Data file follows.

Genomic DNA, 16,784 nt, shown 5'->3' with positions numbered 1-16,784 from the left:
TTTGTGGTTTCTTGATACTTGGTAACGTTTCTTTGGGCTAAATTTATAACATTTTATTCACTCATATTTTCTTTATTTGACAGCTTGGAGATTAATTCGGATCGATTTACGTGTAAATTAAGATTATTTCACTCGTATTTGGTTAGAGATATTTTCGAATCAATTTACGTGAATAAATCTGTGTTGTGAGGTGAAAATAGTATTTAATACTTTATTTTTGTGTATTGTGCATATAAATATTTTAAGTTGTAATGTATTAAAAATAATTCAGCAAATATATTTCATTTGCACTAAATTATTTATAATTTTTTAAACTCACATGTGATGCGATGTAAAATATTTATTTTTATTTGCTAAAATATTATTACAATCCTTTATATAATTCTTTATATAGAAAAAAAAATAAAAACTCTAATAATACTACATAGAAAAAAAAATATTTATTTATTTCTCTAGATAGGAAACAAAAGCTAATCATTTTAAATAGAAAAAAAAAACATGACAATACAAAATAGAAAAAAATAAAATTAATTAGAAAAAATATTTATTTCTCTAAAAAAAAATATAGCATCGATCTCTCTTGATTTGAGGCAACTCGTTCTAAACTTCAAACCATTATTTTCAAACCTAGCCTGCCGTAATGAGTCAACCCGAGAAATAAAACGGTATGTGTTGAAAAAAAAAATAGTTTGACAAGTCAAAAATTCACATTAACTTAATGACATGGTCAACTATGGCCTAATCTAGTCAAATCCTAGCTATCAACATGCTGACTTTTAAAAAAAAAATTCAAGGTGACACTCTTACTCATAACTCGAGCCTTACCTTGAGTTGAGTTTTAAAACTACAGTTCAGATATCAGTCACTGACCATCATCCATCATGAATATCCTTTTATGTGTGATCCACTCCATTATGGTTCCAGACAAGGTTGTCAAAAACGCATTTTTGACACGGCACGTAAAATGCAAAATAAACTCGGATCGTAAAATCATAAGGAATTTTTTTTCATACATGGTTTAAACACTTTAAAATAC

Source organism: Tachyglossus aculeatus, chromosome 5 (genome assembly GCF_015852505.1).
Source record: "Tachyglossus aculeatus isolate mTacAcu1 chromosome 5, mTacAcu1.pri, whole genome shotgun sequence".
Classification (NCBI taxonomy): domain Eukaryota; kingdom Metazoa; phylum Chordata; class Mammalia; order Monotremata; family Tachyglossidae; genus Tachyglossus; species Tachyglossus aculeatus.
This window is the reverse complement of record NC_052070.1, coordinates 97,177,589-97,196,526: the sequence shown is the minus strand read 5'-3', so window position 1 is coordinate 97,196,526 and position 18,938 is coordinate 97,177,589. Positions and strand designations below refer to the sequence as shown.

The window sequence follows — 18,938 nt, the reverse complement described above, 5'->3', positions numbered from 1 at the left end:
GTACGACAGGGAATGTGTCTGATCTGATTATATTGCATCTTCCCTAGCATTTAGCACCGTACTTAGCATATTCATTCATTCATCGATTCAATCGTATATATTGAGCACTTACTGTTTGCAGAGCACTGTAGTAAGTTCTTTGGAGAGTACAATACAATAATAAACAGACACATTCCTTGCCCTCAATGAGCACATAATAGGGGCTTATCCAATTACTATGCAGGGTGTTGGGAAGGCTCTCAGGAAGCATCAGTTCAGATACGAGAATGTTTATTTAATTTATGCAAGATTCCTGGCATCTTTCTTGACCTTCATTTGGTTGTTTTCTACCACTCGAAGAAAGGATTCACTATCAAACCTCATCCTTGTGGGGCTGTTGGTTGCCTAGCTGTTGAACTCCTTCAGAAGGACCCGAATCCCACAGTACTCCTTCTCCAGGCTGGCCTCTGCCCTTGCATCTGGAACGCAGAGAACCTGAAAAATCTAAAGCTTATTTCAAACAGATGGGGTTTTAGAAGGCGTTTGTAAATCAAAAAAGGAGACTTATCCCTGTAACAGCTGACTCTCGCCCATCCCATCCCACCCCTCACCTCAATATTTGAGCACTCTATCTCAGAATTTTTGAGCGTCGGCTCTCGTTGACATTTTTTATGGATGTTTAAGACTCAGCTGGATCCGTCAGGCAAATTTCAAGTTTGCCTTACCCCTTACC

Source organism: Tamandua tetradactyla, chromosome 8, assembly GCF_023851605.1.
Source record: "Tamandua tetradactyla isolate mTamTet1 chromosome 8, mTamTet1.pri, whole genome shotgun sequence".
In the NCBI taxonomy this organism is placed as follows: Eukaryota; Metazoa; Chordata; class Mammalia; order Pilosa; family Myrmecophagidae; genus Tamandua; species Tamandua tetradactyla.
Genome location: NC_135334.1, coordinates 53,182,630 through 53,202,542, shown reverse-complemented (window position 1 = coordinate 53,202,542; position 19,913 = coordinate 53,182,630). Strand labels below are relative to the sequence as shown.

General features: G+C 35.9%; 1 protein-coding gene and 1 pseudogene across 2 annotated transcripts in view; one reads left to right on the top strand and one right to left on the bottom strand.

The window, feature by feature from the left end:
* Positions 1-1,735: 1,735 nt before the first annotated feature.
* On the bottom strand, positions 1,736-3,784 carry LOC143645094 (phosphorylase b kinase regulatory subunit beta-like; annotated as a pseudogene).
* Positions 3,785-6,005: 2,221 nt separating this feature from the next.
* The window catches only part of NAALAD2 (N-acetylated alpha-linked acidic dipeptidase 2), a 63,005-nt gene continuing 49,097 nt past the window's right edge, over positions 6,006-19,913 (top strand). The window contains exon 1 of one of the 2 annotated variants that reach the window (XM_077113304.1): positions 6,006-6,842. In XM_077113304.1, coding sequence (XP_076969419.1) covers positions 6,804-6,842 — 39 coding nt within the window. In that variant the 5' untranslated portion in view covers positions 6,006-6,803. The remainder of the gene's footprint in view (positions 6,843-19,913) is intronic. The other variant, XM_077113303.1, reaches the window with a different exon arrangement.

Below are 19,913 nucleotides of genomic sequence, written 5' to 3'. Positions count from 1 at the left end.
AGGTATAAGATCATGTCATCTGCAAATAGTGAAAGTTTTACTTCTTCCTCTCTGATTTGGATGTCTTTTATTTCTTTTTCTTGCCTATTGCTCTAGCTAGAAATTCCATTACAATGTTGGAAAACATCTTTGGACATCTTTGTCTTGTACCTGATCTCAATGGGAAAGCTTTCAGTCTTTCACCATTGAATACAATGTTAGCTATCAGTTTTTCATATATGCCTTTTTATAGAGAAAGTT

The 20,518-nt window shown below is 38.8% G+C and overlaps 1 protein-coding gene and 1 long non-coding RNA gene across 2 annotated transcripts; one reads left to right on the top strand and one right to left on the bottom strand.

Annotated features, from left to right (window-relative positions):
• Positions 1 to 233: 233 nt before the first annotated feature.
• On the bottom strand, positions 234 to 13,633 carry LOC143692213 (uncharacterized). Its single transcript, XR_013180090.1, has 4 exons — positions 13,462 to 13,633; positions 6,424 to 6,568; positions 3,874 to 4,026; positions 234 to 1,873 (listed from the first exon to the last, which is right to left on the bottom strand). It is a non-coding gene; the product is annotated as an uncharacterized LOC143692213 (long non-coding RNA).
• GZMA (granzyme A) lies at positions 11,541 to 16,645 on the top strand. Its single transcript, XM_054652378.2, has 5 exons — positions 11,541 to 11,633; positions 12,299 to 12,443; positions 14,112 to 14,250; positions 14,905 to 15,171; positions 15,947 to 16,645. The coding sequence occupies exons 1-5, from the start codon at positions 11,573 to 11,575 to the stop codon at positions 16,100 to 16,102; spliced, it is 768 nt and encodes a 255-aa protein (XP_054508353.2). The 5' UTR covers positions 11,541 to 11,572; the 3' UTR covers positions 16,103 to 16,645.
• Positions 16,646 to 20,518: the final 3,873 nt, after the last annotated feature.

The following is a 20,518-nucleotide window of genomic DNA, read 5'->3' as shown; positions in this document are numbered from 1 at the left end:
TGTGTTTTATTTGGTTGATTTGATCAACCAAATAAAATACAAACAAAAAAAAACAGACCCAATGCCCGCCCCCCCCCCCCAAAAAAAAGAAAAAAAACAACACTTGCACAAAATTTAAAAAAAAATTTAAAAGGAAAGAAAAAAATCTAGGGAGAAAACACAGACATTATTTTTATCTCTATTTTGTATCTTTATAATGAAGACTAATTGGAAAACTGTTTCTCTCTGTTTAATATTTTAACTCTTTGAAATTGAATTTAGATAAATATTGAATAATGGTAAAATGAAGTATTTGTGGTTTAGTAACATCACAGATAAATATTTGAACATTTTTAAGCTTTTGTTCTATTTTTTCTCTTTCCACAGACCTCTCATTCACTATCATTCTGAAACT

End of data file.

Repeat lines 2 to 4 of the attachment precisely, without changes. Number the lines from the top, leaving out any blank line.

TTTGTGGTTTCTTGATACTTGGTAACGTTTCTTTGGGCTAAATTTATAACATTTTATTCACTCATATTTTCTTTATTTGACAGCTTGGAGATTAATTCGGATCGATTTACGTGTAAATTAAGATTATTTCACTCGTATTTGGTTAGAGATATTTTCGAATCAATTTACGTGAATAAATCTGTGTTGTGAGGTGAAAATAGTATTTAATACTTTATTTTTGTGTATTGTGCATATAAATATTTTAAGTTGTAATGTATTAAAAATAATTCAGCAAATATATTTCATTTGCACTAAATTATTTATAATTTTTTAAACTCACATGTGATGCGATGTAAAATATTTATTTTTATTTGCTAAAATATTATTACAATCCTTTATATAATTCTTTATATAGAAAAAAAAATAAAAACTCTAATAATACTACATAGAAAAAAAAATATTTATTTATTTCTCTAGATAGGAAACAAAAGCTAATCATTTTAAATAGAAAAAAAAAACATGACAATACAAAATAGAAAAAAATAAAATTAATTAGAAAAAATATTTATTTCTCTAAAAAAAAATATAGCATCGATCTCTCTTGATTTGAGGCAACTCGTTCTAAACTTCAAACCATTATTTTCAAACCTAGCCTGCCGTAATGAGTCAACCCGAGAAATAAAACGGTATGTGTTGAAAAAAAAAATAGTTTGACAAGTCAAAAATTCACATTAACTTAATGACATGGTCAACTATGGCCTAATCTAGTCAAATCCTAGCTATCAACATGCTGACTTTTAAAAAAAAAATTCAAGGTGACACTCTTACTCATAACTCGAGCCTTACCTTGAGTTGAGTTTTAAAACTACAGTTCAGATATCAGTCACTGACCATCATCCATCATGAATATCCTTTTATGTGTGATCCACTCCATTATGGTTCCAGACAAGGTTGTCAAAAACGCATTTTTGACACGGCACGTAAAATGCAAAATAAACTCGGATCGTAAAATCATAAGGAATTTTTTTTCATACATGGTTTAAACACTTTAAAATAC

Source organism: Tachyglossus aculeatus, chromosome 5 (genome assembly GCF_015852505.1).
Source record: "Tachyglossus aculeatus isolate mTacAcu1 chromosome 5, mTacAcu1.pri, whole genome shotgun sequence".